• The Impact of Children’s Connection to Nature: A Report for the Royal Society for the Protection of Birds (RSPB)

      Richardson, Miles; Sheffield, David; Harvey, Caroline; Petronzi, Dominic; University of Derby (RSPB, 2016-02-16)
      Connecting with nature should be part of every child’s life as it has the potential to aid nature’s revival while benefiting the child. To embed nature connection within our social norms, there is a need to be able to understand the benefits and set targets for levels of nature connection. This report presents findings on the impact of connection to nature from a survey of 775 children, using the child as the unit of analysis, rather than aggregated data. The results demonstrated that children who were more connected to nature had significantly higher English attainment, although this wasn’t repeated for Mathematics. Further, the 1.5 Connection to Nature Index (CNI) level was found to be a significant threshold across other measures, with those children with a CNI of 1.5 or above having significantly higher health, life satisfaction, pro-environmental behaviours and pro-nature behaviours. The analysis found strong correlations between CNI and pro-nature behaviours and pro-environmental behavior. A positive correlation was also evident between CNI and days spent outdoors and days spent in nature over the past week, suggesting that the more time spent in nature is associated with child’s connection to nature. Finally, weak correlations were found between connection to nature, health and life satisfaction. When more refined attainment results for English were explored, (n = 512) further weak correlations were found between English attainment and attendance, English and life satisfaction, and between English attainment and connection to nature. There are a multitude of factors associated with a child’s English attainment, so, although the correlations are weak, it is noteworthy that connection to nature is as important to children’s achievement in English as life satisfaction and attendance at school.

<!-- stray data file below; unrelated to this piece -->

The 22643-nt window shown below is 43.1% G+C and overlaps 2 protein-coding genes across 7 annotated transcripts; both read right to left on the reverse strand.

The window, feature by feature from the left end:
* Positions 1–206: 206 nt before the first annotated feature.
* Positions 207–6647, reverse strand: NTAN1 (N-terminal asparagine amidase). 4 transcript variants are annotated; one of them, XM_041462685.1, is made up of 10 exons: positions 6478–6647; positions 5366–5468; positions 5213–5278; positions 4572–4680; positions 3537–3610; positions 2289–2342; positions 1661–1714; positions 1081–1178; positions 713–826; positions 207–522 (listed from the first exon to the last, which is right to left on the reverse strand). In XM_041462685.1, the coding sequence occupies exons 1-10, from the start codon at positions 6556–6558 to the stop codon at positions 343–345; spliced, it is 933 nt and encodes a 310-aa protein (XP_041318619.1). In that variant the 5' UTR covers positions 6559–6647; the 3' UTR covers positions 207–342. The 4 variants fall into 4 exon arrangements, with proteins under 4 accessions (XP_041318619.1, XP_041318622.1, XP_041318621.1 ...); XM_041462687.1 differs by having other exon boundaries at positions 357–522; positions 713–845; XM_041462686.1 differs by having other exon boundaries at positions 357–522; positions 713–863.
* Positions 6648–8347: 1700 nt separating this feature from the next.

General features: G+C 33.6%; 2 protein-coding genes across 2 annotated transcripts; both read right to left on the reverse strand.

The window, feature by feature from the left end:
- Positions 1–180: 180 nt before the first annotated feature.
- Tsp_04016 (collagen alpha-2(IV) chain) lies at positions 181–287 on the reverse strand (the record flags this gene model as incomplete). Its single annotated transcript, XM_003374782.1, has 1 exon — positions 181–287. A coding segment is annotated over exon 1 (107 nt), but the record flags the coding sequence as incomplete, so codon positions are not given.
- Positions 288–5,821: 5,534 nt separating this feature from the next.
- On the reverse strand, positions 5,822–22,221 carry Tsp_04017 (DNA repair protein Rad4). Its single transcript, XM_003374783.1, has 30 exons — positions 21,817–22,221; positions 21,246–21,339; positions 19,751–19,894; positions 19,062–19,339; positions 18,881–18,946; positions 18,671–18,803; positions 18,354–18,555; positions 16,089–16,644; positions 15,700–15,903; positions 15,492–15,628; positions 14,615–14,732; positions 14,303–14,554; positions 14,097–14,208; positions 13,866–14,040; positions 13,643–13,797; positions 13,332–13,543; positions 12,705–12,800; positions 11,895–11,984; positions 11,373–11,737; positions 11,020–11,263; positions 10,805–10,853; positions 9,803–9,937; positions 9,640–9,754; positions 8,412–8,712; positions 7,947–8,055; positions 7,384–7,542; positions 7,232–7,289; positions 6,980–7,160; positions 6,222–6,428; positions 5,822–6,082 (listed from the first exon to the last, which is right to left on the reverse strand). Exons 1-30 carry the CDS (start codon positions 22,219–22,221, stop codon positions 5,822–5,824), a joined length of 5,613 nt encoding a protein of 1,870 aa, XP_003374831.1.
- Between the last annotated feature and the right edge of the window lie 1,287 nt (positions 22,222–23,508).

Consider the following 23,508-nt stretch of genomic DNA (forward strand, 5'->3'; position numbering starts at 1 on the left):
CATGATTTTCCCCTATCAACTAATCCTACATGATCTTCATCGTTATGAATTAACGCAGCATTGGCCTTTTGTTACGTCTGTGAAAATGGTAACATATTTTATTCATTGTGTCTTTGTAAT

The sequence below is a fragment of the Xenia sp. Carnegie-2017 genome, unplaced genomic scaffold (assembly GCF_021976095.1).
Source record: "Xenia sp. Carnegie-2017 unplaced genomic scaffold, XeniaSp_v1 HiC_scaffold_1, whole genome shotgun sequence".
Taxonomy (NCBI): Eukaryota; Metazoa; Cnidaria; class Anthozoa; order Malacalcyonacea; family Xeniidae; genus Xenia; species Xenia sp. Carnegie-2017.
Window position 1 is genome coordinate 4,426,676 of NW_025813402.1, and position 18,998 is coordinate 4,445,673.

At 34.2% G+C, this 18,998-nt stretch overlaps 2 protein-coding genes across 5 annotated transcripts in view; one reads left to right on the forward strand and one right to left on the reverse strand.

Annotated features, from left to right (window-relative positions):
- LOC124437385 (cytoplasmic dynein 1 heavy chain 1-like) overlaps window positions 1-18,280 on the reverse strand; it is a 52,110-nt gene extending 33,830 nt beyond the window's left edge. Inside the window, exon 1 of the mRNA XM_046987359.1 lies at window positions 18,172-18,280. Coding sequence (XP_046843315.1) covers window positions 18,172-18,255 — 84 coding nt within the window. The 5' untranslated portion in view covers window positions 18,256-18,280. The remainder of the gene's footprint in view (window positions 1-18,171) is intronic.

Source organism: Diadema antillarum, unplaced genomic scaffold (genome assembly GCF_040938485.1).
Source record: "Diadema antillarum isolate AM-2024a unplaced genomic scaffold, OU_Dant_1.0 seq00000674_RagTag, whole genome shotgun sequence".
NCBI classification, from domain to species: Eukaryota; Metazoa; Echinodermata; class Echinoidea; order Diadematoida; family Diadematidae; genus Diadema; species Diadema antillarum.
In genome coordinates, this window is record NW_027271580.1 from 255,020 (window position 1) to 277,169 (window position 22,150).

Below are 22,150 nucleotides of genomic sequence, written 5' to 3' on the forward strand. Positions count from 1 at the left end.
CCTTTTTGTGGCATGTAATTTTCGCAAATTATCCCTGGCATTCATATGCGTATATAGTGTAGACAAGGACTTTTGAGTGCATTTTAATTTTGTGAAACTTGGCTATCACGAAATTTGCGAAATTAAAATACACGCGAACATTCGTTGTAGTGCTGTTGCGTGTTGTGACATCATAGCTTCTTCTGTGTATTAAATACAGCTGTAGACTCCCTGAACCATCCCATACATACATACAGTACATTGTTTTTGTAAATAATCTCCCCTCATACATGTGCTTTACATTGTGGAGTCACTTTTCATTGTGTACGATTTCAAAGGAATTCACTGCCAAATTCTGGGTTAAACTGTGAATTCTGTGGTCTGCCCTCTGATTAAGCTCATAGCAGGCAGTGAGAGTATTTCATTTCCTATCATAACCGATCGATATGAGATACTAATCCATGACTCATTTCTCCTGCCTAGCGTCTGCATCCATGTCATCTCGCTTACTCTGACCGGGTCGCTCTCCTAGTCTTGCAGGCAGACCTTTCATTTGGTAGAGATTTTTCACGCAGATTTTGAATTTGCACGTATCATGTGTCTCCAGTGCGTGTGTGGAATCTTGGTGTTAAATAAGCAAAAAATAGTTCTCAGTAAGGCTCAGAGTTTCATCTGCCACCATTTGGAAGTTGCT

• The impact of patient participation direct enhanced service on patient reference groups in primary care: a qualitative study.

      Pollard, Lorraine; Agarwal, Shona; Harrad, Fawn; Lester, Louise; Cross, Ainslea; Wray, Paula; Smith, Gordon; Locke, Anthony; Sinfield, Paul; University of Leicester (Radcliffe Publishing, 2014)
      NHS policy documents continue to make a wide-ranging commitment to patient involvement. The Patient Participation Direct Enhanced Service (PP-DES), launched in 2011, aimed to ensure patients are involved in decisions about the range and quality of services provided and commissioned by their practice through patient reference groups (PRGs). The aim of this exploratory study is to review the impact of the PP-DES (2011-13) on a sample of PRGs and assess how far it has facilitated their involvement in decisions about the services of their general practices.
    • Indigenous 14C-phenanthrene biodegradation in “pristine” woodland and grassland soils from Norway and the United Kingdom.